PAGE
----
2. Collaborate with the DME supplier to provide instructions for refilling the ambulatory tank.
        Rationale: Ambulatory tanks of liquid oxygen need to be filled when empty.
        Fill ambulatory tanks only when they are empty. If cold oxygen from the reservoir mixes with warmer oxygen left in the ambulatory tank, the ambulatory tank will malfunction.
      3. Refill the liquid oxygen tank.
        1. Wipe both of the filling connectors with a clean, dry, lint-free cloth.
          Rationale: Wiping the filling connector removes dust and moisture from the system.
        2. Turn the flow selector off on the ambulatory unit.
        3. Attach the ambulatory unit to the stationary reservoir by inserting the female adapter from the ambulatory tank into the male adapter of the stationary reservoir (Figure 3)Figure 3.
        4. Open the fill valve on the ambulatory tank (e.g., lever, button, key) and apply firm pressure to the top of the stationary reservoir by holding the ambulatory tank firmly in place (Figure 4)Figure 4.
          Rationale: Applying firm pressure to the top of the stationary reservoir prevents oxygen from leaking during the filling process. If oxygen leaks during the filling process, the connection between the ambulatory tank and the reservoir tank may ice up, causing them to stick together.
        5. Stay with the unit as it is filling; it will make a loud hissing noise.
        6. Disconnect the ambulatory unit from the stationary reservoir when the hissing noise changes and a vapor cloud begins to form from the stationary unit.
          Rationale: Overfilling causes the ambulatory unit to malfunction because of high pressure in the tank.
        7. Disengage the ambulatory unit. If the unit does not separate easily, the valves from the reservoir and ambulatory unit are frozen together. Wait until the valves warm to disengage.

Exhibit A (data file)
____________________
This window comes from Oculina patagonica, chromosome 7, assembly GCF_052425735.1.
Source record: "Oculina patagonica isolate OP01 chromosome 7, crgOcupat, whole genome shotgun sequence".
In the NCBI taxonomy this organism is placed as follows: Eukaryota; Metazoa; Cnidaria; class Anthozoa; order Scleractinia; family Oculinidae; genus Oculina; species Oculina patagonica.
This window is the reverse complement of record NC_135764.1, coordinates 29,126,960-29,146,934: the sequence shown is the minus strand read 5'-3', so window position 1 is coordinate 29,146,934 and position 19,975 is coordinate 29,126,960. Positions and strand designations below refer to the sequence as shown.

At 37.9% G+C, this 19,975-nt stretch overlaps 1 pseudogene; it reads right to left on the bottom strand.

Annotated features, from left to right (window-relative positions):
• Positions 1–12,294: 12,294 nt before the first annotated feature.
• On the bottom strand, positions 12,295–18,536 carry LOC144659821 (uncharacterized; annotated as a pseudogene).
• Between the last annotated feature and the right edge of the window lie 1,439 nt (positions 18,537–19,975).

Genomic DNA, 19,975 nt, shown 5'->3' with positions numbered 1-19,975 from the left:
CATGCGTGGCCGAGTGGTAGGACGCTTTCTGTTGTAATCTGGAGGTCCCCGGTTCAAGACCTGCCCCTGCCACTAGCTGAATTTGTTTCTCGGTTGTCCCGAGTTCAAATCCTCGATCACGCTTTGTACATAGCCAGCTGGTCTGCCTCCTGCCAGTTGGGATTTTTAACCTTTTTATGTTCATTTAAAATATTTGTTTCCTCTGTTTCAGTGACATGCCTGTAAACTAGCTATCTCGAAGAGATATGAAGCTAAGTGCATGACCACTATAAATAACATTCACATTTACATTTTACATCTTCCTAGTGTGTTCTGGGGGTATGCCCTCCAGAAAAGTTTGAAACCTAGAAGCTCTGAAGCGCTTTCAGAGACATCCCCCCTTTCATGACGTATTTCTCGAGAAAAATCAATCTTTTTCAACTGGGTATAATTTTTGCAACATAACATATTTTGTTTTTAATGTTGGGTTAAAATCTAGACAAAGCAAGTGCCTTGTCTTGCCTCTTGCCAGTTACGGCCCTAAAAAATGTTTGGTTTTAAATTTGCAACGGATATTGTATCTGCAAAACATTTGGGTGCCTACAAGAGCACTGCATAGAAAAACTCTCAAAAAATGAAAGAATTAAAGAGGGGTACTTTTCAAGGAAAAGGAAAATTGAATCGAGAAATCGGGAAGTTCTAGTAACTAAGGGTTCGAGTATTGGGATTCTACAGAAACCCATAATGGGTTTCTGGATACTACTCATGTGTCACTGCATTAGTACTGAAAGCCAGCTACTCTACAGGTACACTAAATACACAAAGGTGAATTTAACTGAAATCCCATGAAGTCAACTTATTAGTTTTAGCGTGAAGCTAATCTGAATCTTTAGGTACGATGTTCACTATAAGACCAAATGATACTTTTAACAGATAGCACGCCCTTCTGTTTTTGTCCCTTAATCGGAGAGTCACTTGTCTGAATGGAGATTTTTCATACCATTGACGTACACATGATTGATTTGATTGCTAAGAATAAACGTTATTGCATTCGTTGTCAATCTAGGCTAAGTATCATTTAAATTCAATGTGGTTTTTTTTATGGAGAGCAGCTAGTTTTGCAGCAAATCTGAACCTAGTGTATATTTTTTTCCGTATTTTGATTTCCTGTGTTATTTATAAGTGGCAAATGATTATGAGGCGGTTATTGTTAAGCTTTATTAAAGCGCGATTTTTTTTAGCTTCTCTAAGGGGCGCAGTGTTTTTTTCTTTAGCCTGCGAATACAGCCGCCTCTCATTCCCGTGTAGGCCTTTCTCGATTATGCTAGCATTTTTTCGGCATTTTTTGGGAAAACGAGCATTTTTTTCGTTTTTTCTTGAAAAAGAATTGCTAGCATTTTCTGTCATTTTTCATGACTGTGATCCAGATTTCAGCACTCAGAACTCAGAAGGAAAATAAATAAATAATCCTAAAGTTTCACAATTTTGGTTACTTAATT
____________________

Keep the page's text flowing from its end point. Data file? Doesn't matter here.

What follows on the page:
Do not touch any frosted areas; contact with the skin may cause skin damage from frostbite ( Box 1)Box 1.
        8. Wipe both filling connectors with a clean, dry, lint-free cloth.
          Rationale: Ice often forms during the filling process. Wiping the filling connectors removes moisture from the oxygen system.
    3. Oxygen concentrator systems
      1. Plug the concentrator into an appropriate outlet.
      2. Turn on the power switch.
      3. Ensure that the alarm sounds for a few seconds until the desired pressure inside the concentrator is reached.
  14. Perform hand hygiene.
  15. Connect the oxygen delivery device (e.g., nasal cannula) to the oxygen delivery system (Figure 5)Figure 5.
  16. Document the oxygen saturation before using the oxygen.
  17. Adjust the oxygen flow rate (liters per minute) to the prescribed rate.
  18. Place the oxygen delivery device (e.g., nasal cannula) on the patient (Table 4)Table 4.
  19. Perform hand hygiene.
  20. Instruct the patient and caregiver not to change the oxygen flow rate without direction from the practitioner. Provide written instructions that indicate when and how much oxygen to use.
    Rationale: The oxygen flow rate provides the prescribed amount of oxygen. Exceeding the prescribed amount of oxygen can be harmful, such as in cases where the patient has chronic obstructive pulmonary disease.
  21. Have the patient, family, and caregivers perform each step with guidance. Provide written material for reinforcement and review the material with them.
    Rationale: A return demonstration allows for correction of any errors in technique and a discussion of their implications.
  22. Instruct the patient, family, and caregivers on the required system cleaning.
  23. Instruct the patient, family, and caregivers to notify the practitioner if signs or symptoms of hypoxemia or respiratory tract infection occur (e.g., fever, increased sputum, change in color of sputum, foul sputum odor).
    Rationale: Respiratory tract infections increase oxygen demand and often affect oxygen transfer from the lungs to the blood, exacerbating the patient’s pulmonary disease.
  24. Discuss emergency plans for power loss, natural disaster, and acute respiratory distress. Instruct the patient, family, and caregivers to call 9-1-1 in cases of emergency and to notify the practitioner and home health organization.
  25. Instruct the patient, family, and caregivers on safe home oxygen practices.2
    1. Place “No Smoking” and “Oxygen in Use” signs at each entrance to the home.
    2. Do not allow smoking in the house.
    3. Keep oxygen tanks 6 ft (2 meters) away from open flames.7
    4. Store oxygen tanks upright.
      Rationale: Instructing the patient, family, and caregivers on safe home oxygen practices ensures the safe use of oxygen in the home and prevents injury to the patient, family, and caregivers ( Box 1)Box 1.
  26. Document oxygen saturation after oxygen use.
  27. Monitor the rate at which oxygen is delivered.
  28. Monitor the response to oxygen at the frequency determined by the practitioner.